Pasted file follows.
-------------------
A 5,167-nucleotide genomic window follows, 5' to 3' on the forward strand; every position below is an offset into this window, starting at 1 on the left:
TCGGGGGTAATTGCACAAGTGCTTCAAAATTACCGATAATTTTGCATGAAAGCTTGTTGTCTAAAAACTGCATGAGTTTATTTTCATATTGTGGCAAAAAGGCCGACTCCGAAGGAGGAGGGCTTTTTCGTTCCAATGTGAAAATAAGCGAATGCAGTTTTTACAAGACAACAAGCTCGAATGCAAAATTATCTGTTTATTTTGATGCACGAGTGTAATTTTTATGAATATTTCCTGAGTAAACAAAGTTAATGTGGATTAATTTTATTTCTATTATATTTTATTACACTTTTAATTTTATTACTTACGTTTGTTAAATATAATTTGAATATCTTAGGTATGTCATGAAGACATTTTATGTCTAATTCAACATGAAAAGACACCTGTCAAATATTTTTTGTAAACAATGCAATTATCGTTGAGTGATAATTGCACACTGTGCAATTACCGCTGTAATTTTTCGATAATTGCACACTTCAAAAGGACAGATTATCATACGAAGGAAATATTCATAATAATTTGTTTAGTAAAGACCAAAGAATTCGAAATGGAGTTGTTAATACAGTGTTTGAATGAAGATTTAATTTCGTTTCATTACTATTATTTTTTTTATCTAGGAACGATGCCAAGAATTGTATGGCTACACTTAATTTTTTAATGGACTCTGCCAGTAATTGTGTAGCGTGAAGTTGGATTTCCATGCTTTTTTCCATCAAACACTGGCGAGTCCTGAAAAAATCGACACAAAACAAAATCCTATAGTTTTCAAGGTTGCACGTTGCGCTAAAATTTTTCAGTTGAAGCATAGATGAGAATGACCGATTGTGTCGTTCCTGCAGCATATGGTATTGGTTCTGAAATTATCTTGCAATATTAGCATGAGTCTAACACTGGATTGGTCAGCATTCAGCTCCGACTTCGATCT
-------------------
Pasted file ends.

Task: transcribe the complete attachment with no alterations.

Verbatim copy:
A 5,167-nucleotide genomic window follows, 5' to 3' on the forward strand; every position below is an offset into this window, starting at 1 on the left:
TCGGGGGTAATTGCACAAGTGCTTCAAAATTACCGATAATTTTGCATGAAAGCTTGTTGTCTAAAAACTGCATGAGTTTATTTTCATATTGTGGCAAAAAGGCCGACTCCGAAGGAGGAGGGCTTTTTCGTTCCAATGTGAAAATAAGCGAATGCAGTTTTTACAAGACAACAAGCTCGAATGCAAAATTATCTGTTTATTTTGATGCACGAGTGTAATTTTTATGAATATTTCCTGAGTAAACAAAGTTAATGTGGATTAATTTTATTTCTATTATATTTTATTACACTTTTAATTTTATTACTTACGTTTGTTAAATATAATTTGAATATCTTAGGTATGTCATGAAGACATTTTATGTCTAATTCAACATGAAAAGACACCTGTCAAATATTTTTTGTAAACAATGCAATTATCGTTGAGTGATAATTGCACACTGTGCAATTACCGCTGTAATTTTTCGATAATTGCACACTTCAAAAGGACAGATTATCATACGAAGGAAATATTCATAATAATTTGTTTAGTAAAGACCAAAGAATTCGAAATGGAGTTGTTAATACAGTGTTTGAATGAAGATTTAATTTCGTTTCATTACTATTATTTTTTTTATCTAGGAACGATGCCAAGAATTGTATGGCTACACTTAATTTTTTAATGGACTCTGCCAGTAATTGTGTAGCGTGAAGTTGGATTTCCATGCTTTTTTCCATCAAACACTGGCGAGTCCTGAAAAAATCGACACAAAACAAAATCCTATAGTTTTCAAGGTTGCACGTTGCGCTAAAATTTTTCAGTTGAAGCATAGATGAGAATGACCGATTGTGTCGTTCCTGCAGCATATGGTATTGGTTCTGAAATTATCTTGCAATATTAGCATGAGTCTAACACTGGATTGGTCAGCATTCAGCTCCGACTTCGATCT